London and Scotland, two of the largest rental markets, have seen the highest level of rental inflation at +13% since April 2022. This is well ahead of the typical annual growth of 4.5% to 5% we’ve seen in these regions over the previous 5 years.

Northern Ireland remains the region with the lowest rental inflation – 3.7% or an increase of £30 per calendar month since April 2022.

Average rent in London reaches £2,000 per month

Over the last 2 years and since the economy reopened after Covid lockdowns, the average London rent has increased by £490 a month. This brings the average rent in the capital to £2,001.

At present, the largest annual increases are recorded in the eastern boroughs of Newham (+18.1%), Greenwich (+18.0%) and Tower Hamlets (16.5%).

Those living in the suburbs and western edges of central London are seeing a smaller level of rental growth. The annual rental inflation is weakest in Kensington and Chelsea (10.2%), Havering (11.3%) and Richmond (11.4%).

Prices of new lets in inner London start to slow down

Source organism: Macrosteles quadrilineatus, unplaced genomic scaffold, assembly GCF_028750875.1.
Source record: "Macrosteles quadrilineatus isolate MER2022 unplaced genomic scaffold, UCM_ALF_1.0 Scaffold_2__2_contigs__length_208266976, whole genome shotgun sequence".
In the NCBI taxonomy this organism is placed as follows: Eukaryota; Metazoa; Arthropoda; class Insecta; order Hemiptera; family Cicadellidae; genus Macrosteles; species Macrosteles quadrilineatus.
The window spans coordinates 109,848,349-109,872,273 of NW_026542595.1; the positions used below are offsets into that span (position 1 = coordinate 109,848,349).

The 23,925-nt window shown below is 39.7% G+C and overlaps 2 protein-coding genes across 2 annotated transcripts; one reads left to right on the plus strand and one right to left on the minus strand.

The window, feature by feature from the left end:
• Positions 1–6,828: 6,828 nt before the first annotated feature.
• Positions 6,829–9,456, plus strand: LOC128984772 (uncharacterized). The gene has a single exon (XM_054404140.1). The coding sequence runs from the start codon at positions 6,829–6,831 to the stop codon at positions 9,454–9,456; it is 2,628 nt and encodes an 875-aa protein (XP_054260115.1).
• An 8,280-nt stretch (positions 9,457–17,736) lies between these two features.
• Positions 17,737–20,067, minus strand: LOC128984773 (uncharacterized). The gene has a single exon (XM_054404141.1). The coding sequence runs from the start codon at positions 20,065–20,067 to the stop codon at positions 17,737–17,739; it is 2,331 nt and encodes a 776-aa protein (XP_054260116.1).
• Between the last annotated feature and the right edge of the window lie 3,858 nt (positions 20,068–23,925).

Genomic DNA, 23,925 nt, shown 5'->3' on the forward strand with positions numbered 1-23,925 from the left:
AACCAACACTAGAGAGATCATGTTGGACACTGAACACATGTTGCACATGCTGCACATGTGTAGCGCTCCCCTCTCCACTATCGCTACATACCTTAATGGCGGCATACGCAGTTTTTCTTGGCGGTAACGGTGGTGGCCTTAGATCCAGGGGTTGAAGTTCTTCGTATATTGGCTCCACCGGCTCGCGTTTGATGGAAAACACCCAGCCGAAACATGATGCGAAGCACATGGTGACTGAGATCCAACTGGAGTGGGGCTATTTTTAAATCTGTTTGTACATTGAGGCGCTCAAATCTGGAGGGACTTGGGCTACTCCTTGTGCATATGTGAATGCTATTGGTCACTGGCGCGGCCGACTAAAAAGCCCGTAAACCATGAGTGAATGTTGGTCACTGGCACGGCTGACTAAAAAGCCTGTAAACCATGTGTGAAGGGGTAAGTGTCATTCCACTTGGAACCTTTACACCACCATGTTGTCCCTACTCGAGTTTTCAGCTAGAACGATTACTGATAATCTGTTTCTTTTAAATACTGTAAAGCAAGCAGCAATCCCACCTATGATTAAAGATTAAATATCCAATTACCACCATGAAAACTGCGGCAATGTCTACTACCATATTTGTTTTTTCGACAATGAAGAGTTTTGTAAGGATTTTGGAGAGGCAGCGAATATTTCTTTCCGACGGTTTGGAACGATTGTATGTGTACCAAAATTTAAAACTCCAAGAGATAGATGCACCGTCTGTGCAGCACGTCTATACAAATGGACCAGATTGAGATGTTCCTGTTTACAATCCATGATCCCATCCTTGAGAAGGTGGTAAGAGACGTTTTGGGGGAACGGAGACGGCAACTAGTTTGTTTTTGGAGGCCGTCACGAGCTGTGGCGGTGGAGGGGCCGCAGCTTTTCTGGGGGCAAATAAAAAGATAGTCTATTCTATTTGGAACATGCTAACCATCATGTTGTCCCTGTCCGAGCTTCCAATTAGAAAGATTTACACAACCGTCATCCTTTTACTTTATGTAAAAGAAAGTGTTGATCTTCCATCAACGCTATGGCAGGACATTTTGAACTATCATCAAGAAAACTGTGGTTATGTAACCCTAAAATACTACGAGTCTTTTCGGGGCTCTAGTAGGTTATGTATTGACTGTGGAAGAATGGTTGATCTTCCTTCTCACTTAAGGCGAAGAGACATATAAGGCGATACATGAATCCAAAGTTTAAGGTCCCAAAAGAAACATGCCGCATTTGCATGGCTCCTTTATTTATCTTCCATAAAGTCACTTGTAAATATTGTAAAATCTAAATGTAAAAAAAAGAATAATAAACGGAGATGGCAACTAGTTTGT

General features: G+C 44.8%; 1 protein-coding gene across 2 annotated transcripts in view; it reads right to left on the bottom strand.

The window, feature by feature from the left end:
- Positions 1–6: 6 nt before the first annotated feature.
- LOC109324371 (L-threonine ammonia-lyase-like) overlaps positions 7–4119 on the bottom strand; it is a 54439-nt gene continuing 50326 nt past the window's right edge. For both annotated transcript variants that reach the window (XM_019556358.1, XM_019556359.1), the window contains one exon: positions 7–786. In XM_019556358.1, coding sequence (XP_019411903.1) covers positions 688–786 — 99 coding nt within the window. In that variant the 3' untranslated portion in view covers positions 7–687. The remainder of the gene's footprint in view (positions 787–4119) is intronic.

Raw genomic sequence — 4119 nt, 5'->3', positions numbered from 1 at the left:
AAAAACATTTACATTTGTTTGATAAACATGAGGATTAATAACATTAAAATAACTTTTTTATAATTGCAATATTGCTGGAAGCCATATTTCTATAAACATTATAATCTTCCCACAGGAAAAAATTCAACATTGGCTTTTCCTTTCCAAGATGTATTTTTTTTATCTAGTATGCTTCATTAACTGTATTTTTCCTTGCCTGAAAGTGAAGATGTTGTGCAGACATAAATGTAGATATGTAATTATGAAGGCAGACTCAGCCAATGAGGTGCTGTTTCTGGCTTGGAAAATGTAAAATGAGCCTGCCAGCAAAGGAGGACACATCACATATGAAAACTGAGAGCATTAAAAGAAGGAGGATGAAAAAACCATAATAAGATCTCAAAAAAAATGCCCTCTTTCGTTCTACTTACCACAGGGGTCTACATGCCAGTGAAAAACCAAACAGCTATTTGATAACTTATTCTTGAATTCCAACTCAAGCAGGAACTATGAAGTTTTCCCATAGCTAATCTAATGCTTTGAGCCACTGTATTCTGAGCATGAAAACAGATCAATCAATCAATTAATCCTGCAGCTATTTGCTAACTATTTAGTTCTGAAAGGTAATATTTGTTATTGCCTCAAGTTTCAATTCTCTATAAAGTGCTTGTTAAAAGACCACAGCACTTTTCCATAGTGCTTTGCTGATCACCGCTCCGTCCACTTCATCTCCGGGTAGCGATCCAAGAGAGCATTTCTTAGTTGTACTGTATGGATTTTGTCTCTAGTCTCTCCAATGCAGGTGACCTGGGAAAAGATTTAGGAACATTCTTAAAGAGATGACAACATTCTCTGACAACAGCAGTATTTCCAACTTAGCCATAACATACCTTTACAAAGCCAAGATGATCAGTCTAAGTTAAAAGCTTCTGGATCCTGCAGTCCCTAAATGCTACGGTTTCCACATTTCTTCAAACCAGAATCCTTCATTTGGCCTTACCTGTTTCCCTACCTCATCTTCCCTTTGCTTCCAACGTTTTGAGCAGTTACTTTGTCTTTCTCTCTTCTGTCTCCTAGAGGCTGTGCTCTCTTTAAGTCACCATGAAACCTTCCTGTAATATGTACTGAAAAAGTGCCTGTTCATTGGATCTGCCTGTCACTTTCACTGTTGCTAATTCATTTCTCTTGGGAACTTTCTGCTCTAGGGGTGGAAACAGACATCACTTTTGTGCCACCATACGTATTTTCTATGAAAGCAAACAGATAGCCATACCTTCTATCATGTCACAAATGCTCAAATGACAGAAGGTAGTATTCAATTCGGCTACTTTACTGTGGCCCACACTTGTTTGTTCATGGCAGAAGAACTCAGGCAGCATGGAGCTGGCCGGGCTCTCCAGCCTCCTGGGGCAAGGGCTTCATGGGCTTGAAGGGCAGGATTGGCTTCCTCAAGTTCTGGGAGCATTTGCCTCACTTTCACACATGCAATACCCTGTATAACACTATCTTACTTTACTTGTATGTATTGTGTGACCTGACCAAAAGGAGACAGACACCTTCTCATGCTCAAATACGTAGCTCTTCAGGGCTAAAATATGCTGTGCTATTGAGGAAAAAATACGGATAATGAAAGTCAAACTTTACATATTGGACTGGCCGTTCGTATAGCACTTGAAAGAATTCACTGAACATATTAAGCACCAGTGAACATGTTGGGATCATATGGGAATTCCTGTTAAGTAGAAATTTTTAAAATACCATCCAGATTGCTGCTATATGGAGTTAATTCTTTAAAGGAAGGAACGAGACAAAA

The good news for many renters is that the rate of rental inflation is slowing down in inner London. The monthly rent for a new let in inner London is only £26 higher today than it was in January 2023.

This is an indication of prices hitting their ceiling in this area, as renters struggle to afford higher rents. We are yet to see if this trend will continue with the high-demand summer season ahead of us.

Prices of new lets are growing at a much faster rate in suburban boroughs. Over the last quarter, rental prices in outer London increased by 3% (£47) per month. These more affordable areas are now attracting more demand from renters looking for cheaper alternatives to inner London.

Varying rental growth in UK cities

Fast-growing rental inflation is not only a London problem.

Our rental index identifies three urban areas where rents are increasing faster than in London: Dundee (+14.5%), Luton (14.0%) and Edinburgh (13.7%).

Renters looking for new lets in these locations will find the average monthly rent has increased by up to £140 over last year.

We also record above-average rental inflation in Manchester, where the average monthly rent has increased by £110 over the last year.

The cities where rents are also increasing faster than average include Glasgow (12.3%), Southampton (10.7%) and Cardiff (+10.4%).

The average rent in these cities is now £100 higher than a year ago.

The lowest rental growth is currently happening in the city of Doncaster and the towns of Grimsby and Blackpool.

The typical monthly rent in these areas has increased by less than £30 per month (4.3%) since April 2022.